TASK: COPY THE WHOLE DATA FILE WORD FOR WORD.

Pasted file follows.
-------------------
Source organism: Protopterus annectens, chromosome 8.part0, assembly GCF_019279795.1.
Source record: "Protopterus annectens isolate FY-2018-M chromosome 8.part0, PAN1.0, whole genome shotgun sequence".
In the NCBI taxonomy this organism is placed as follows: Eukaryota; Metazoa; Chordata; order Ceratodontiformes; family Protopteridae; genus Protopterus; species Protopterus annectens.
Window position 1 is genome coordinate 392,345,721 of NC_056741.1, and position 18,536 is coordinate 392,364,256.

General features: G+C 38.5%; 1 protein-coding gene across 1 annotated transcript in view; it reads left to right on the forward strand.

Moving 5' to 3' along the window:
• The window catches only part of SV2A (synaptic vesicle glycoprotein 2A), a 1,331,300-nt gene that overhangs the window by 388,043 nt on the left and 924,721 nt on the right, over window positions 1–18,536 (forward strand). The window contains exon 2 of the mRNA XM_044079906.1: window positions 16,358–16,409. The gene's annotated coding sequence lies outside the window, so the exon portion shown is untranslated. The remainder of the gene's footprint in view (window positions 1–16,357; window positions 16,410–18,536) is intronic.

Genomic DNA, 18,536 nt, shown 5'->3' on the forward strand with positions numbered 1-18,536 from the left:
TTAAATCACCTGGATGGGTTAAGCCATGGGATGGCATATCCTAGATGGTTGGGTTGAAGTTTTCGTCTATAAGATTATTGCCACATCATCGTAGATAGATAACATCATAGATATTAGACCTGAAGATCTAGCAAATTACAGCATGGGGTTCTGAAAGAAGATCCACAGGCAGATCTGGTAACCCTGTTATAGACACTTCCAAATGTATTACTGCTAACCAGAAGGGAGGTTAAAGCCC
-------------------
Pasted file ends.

Source organism: Protopterus annectens, chromosome 8.part0, assembly GCF_019279795.1.
Source record: "Protopterus annectens isolate FY-2018-M chromosome 8.part0, PAN1.0, whole genome shotgun sequence".
In the NCBI taxonomy this organism is placed as follows: Eukaryota; Metazoa; Chordata; order Ceratodontiformes; family Protopteridae; genus Protopterus; species Protopterus annectens.
Window position 1 is genome coordinate 392,345,721 of NC_056741.1, and position 18,536 is coordinate 392,364,256.

General features: G+C 38.5%; 1 protein-coding gene across 1 annotated transcript in view; it reads left to right on the forward strand.

Moving 5' to 3' along the window:
• The window catches only part of SV2A (synaptic vesicle glycoprotein 2A), a 1,331,300-nt gene that overhangs the window by 388,043 nt on the left and 924,721 nt on the right, over window positions 1–18,536 (forward strand). The window contains exon 2 of the mRNA XM_044079906.1: window positions 16,358–16,409. The gene's annotated coding sequence lies outside the window, so the exon portion shown is untranslated. The remainder of the gene's footprint in view (window positions 1–16,357; window positions 16,410–18,536) is intronic.

Genomic DNA, 18,536 nt, shown 5'->3' on the forward strand with positions numbered 1-18,536 from the left:
TTAAATCACCTGGATGGGTTAAGCCATGGGATGGCATATCCTAGATGGTTGGGTTGAAGTTTTCGTCTATAAGATTATTGCCACATCATCGTAGATAGATAACATCATAGATATTAGACCTGAAGATCTAGCAAATTACAGCATGGGGTTCTGAAAGAAGATCCACAGGCAGATCTGGTAACCCTGTTATAGACACTTCCAAATGTATTACTGCTAACCAGAAGGGAGGTTAAAGCCC